In John Landis' Oscar, a 1991 mobster comedy which played out on a much broader level, the laughs were sporadic, yes (as they are in every damn film Landis directs), but there was a good deal of ragamuffin charm in seeing Stallone toy with his tough-guy screen image by playing a blowhard crime boss whose daughter's upcoming marriage to a meek accountant turned him into an emotional wreck; his inability to control his feisty daughter (well-played by Marisa Tomei) made him into a perceived pushover by his goon associates, and his embarrassment and desperate attempts to assert control over the situation were very funny and revealed a tender side to Stallone -- he clued you into the character's lonely, paternal side that recognized the hurt he was inflicting on his daughter but was too inflexible to go about things in a more gentle manner. And Stallone's comic timing was first-rate in a tricky role -- he was loud but never uncouth, touching without milking the pathos. In Avenging Angelo, Stallone's been required to give a much more minimally scaled performance, and his underplaying is both vivid and very appealing. He eases his way into his line readings -- he doesn't merely speak a line like it's the next one scripted -- and the deliberate tempo of his delivery does a beautiful job of suggesting a man who isn't too wise on the idiosyncrasies of modern romantic relationships -- he needs an extra second or two to contemplate the implications before he speaks. It's quite a modest star turn. But Stowe is too grating and lacking in variety to mesh well with his laid-back approach, and this creates a fatal chasm between the two that severs the narrative spine of the film from which it's never able to compensate for.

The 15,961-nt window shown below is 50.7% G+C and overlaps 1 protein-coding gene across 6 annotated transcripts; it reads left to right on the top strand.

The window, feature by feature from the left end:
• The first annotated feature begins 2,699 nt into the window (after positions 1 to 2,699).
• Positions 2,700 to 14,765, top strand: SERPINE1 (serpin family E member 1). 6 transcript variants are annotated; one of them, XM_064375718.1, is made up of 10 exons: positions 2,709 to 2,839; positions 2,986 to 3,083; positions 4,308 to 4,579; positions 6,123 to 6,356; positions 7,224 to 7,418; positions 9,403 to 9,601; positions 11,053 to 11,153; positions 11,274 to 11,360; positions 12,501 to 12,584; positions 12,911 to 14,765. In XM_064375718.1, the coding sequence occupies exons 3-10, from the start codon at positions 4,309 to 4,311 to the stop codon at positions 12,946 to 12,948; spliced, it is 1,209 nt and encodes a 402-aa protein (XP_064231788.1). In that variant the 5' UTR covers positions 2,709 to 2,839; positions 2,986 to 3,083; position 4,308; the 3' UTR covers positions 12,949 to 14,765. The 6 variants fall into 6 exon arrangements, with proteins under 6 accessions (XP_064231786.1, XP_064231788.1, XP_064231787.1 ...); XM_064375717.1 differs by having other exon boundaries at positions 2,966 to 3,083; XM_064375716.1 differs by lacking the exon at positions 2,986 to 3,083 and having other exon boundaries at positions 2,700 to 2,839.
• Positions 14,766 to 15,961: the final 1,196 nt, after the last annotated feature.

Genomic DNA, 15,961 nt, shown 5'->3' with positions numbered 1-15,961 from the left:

The screenplay is a first-timer for both Will Aldis and Steve MacKall, and their inexperience shows. Taking the prime-time television route, they've affixed virtually every scene with its own climax, so the characters never seem to be behaving plausibly because the incidents come off as shaping them, and not the other way around. And the director, Martyn Burke, whose only other film I've seen is a clunky futuristic action flick called The Last Chase (with Lee Majors), has no idea how to properly set up a gag nor locate the dramatic emphasis in a scene. If Burke didn't want to borrow anything from Oscar, then he could have at least borrowed some from Jonathan Demme's Married to the Mob, which was not only better written but was colorfully executed and boasted an array of characters who were all vivid and had a chance to shine. Basically, the direction here merely records the action, rather than pointing it up and expounding upon it; and the visual scheme and compositions are of the killjoy variety to be found in one of those industrial training videos -- this is the dullest-looking use of the 2.35:1 widescreen aspect ratio I've seen since, well, Denzel Washington's trite Antwone Fisher. To make a mobster comedy is to take on a huge responsibility, because, in light of all the ones preceding it, the filmmakers must either transcend cliche (which takes vision and the passion to carry it off) or sidestep it altogether (which takes an original artist who can both create and lend organic credence to ideas); but the filmmakers here seem completely indifferent to entertaining an audience -- they sublimate the color and energy we come to expect while failing to compensate with inspired touches, which wouldn't excuse the plodding manner of the presentation but would at least give us something in return.